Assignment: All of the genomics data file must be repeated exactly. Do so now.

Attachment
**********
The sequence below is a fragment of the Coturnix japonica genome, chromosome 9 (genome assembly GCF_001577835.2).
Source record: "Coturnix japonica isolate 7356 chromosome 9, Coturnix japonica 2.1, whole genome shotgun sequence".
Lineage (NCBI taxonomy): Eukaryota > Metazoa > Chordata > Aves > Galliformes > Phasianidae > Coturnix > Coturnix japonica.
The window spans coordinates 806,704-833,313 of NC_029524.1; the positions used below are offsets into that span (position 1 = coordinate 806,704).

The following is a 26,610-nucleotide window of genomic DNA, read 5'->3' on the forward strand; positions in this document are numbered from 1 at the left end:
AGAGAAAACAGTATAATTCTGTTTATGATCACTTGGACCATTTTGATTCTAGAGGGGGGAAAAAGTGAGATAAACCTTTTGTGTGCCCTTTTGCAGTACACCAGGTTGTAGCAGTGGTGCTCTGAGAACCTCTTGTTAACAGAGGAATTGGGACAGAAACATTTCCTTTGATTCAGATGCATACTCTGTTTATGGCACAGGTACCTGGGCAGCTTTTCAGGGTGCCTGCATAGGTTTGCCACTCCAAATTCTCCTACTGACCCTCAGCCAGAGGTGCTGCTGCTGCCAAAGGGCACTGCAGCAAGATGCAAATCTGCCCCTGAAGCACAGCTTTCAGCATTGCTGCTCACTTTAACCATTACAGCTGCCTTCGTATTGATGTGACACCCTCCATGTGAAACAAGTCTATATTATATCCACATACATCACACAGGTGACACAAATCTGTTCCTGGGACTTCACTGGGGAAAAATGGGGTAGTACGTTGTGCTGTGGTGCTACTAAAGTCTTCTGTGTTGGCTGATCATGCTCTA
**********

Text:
The sequence below is a fragment of the Coturnix japonica genome, chromosome 9 (genome assembly GCF_001577835.2).
Source record: "Coturnix japonica isolate 7356 chromosome 9, Coturnix japonica 2.1, whole genome shotgun sequence".
Lineage (NCBI taxonomy): Eukaryota > Metazoa > Chordata > Aves > Galliformes > Phasianidae > Coturnix > Coturnix japonica.
The window spans coordinates 806,704-833,313 of NC_029524.1; the positions used below are offsets into that span (position 1 = coordinate 806,704).

The following is a 26,610-nucleotide window of genomic DNA, read 5'->3' on the forward strand; positions in this document are numbered from 1 at the left end:
AGAGAAAACAGTATAATTCTGTTTATGATCACTTGGACCATTTTGATTCTAGAGGGGGGAAAAAGTGAGATAAACCTTTTGTGTGCCCTTTTGCAGTACACCAGGTTGTAGCAGTGGTGCTCTGAGAACCTCTTGTTAACAGAGGAATTGGGACAGAAACATTTCCTTTGATTCAGATGCATACTCTGTTTATGGCACAGGTACCTGGGCAGCTTTTCAGGGTGCCTGCATAGGTTTGCCACTCCAAATTCTCCTACTGACCCTCAGCCAGAGGTGCTGCTGCTGCCAAAGGGCACTGCAGCAAGATGCAAATCTGCCCCTGAAGCACAGCTTTCAGCATTGCTGCTCACTTTAACCATTACAGCTGCCTTCGTATTGATGTGACACCCTCCATGTGAAACAAGTCTATATTATATCCACATACATCACACAGGTGACACAAATCTGTTCCTGGGACTTCACTGGGGAAAAATGGGGTAGTACGTTGTGCTGTGGTGCTACTAAAGTCTTCTGTGTTGGCTGATCATGCTCTA